All school districts are required by the New York State Education Department (NYSED) to conduct a building survey every five years; Lancaster's latest survey was completed in 2015. The goal of the five-year plan is to collect information on the district's infrastructure and prioritize facility needs on a district-wide basis. The information collected in the BCS assists the district with itemizing the needs of each building and prioritizing the most essential repairs.
The 2015 capital improvement project is underway with many phases nearing completion. This project addresses many facility needs and upgrades across the district.
However, our schools are like our homes. They require regular maintenance and periodic replacements to ensure they are sound, efficient, and safe. Even with the best of care, components wear out or become obsolete.
We have buildings dating back to as early as the 1920s, and many have overextended the life span of a number of key elements. On the other hand, William Street School is now 20 years old and has not had any renovations since it was constructed, due to state aid funding guidelines. Some systems are reaching their useful life span and despite efforts to patch and repair, in the near future, replacement is inevitable.
Given the length in planning between vote, state education department approval of the scope of work, and actual construction, it is fiscally prudent to begin one project as another is nearing completion.
It is all taxpayer money. However, by authorizing this project, voters can ensure that a portion of the state's taxpayer dollars is spent in the Lancaster schools to benefit our students. The process for getting aid dollars from Albany works somewhat like a grant program. Designing a capital project and gaining approval from residents is the state's method for determining how to allocate this taxpayer "grant" money. It is a way for us to get back some of our income taxes and apply them to local projects that are supported by local residents. When voters approve a capital project, the tax dollars that you have already sent to Albany return to our community.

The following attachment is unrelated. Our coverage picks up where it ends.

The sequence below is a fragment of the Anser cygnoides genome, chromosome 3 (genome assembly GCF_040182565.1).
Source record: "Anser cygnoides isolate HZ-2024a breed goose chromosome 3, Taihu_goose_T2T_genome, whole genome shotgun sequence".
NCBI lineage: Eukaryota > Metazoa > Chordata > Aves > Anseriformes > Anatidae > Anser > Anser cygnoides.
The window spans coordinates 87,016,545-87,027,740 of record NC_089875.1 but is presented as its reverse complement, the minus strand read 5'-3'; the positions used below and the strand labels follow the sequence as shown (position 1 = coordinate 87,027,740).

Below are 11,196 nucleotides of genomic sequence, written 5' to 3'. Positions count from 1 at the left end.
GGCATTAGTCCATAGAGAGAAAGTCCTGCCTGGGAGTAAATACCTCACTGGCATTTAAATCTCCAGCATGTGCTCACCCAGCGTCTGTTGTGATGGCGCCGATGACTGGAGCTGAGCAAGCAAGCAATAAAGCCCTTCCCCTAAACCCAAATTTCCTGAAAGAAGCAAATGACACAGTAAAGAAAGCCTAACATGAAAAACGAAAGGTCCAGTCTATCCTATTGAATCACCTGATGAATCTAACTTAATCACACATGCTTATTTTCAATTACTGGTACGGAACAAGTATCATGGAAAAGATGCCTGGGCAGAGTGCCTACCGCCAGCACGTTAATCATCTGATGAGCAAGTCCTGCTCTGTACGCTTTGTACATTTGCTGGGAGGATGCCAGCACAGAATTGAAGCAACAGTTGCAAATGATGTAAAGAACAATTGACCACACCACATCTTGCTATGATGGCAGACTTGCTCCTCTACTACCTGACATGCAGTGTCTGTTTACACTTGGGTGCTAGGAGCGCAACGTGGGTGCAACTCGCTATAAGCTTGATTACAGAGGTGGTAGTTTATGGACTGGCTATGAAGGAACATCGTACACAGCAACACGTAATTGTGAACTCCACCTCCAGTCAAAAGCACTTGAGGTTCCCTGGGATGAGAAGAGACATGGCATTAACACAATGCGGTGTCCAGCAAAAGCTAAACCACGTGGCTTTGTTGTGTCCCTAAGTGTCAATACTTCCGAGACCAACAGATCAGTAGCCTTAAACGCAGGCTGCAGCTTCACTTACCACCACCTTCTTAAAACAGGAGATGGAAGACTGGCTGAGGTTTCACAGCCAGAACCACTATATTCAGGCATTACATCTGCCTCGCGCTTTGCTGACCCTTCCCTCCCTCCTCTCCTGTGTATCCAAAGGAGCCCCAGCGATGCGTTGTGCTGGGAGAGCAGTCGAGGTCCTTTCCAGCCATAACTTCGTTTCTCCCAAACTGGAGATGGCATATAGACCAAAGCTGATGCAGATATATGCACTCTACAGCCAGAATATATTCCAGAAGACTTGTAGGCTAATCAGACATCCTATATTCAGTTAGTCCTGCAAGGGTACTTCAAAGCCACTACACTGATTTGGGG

A school district's reputation plays a major role in enhancing a community's real estate values. Investing in the infrastructure of our schools and facilities benefits every student, parent, community member, and staff member who walks through our doors today and into the future. Staff and students are not the only ones who benefit from safe and improved facilities. This work will also improve the quality of life in our entire community, from community education adult learners, to town and club recreational programs, to audiences who attend our award-winning performances, competitions, and programs.